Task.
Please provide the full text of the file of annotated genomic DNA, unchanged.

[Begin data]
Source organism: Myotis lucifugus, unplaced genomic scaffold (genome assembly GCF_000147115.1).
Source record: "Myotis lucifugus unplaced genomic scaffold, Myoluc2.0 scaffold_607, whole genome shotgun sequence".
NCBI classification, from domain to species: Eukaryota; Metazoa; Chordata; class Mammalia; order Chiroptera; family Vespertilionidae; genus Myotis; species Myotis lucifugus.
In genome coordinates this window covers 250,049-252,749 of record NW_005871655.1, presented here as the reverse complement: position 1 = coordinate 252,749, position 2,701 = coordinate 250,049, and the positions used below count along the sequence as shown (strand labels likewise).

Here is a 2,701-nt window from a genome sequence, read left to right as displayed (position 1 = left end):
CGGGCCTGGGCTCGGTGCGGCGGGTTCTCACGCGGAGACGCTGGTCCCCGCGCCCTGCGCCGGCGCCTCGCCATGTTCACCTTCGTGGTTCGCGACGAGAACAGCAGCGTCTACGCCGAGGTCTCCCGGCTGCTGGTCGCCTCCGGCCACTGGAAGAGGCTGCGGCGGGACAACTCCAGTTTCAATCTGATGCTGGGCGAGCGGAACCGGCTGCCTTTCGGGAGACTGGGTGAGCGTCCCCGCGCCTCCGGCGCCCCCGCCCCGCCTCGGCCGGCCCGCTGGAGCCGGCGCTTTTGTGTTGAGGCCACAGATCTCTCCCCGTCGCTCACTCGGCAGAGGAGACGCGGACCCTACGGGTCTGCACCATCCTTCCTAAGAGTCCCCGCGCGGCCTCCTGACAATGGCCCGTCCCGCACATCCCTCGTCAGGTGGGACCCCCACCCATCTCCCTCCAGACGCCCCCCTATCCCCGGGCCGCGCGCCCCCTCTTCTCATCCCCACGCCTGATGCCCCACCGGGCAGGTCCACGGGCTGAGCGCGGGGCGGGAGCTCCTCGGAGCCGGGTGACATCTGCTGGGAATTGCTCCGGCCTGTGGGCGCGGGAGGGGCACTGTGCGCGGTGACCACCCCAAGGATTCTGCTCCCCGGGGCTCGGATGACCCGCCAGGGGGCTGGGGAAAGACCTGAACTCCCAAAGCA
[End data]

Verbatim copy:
Source organism: Myotis lucifugus, unplaced genomic scaffold (genome assembly GCF_000147115.1).
Source record: "Myotis lucifugus unplaced genomic scaffold, Myoluc2.0 scaffold_607, whole genome shotgun sequence".
NCBI classification, from domain to species: Eukaryota; Metazoa; Chordata; class Mammalia; order Chiroptera; family Vespertilionidae; genus Myotis; species Myotis lucifugus.
In genome coordinates this window covers 250,049-252,749 of record NW_005871655.1, presented here as the reverse complement: position 1 = coordinate 252,749, position 2,701 = coordinate 250,049, and the positions used below count along the sequence as shown (strand labels likewise).

Here is a 2,701-nt window from a genome sequence, read left to right as displayed (position 1 = left end):
CGGGCCTGGGCTCGGTGCGGCGGGTTCTCACGCGGAGACGCTGGTCCCCGCGCCCTGCGCCGGCGCCTCGCCATGTTCACCTTCGTGGTTCGCGACGAGAACAGCAGCGTCTACGCCGAGGTCTCCCGGCTGCTGGTCGCCTCCGGCCACTGGAAGAGGCTGCGGCGGGACAACTCCAGTTTCAATCTGATGCTGGGCGAGCGGAACCGGCTGCCTTTCGGGAGACTGGGTGAGCGTCCCCGCGCCTCCGGCGCCCCCGCCCCGCCTCGGCCGGCCCGCTGGAGCCGGCGCTTTTGTGTTGAGGCCACAGATCTCTCCCCGTCGCTCACTCGGCAGAGGAGACGCGGACCCTACGGGTCTGCACCATCCTTCCTAAGAGTCCCCGCGCGGCCTCCTGACAATGGCCCGTCCCGCACATCCCTCGTCAGGTGGGACCCCCACCCATCTCCCTCCAGACGCCCCCCTATCCCCGGGCCGCGCGCCCCCTCTTCTCATCCCCACGCCTGATGCCCCACCGGGCAGGTCCACGGGCTGAGCGCGGGGCGGGAGCTCCTCGGAGCCGGGTGACATCTGCTGGGAATTGCTCCGGCCTGTGGGCGCGGGAGGGGCACTGTGCGCGGTGACCACCCCAAGGATTCTGCTCCCCGGGGCTCGGATGACCCGCCAGGGGGCTGGGGAAAGACCTGAACTCCCAAAGCA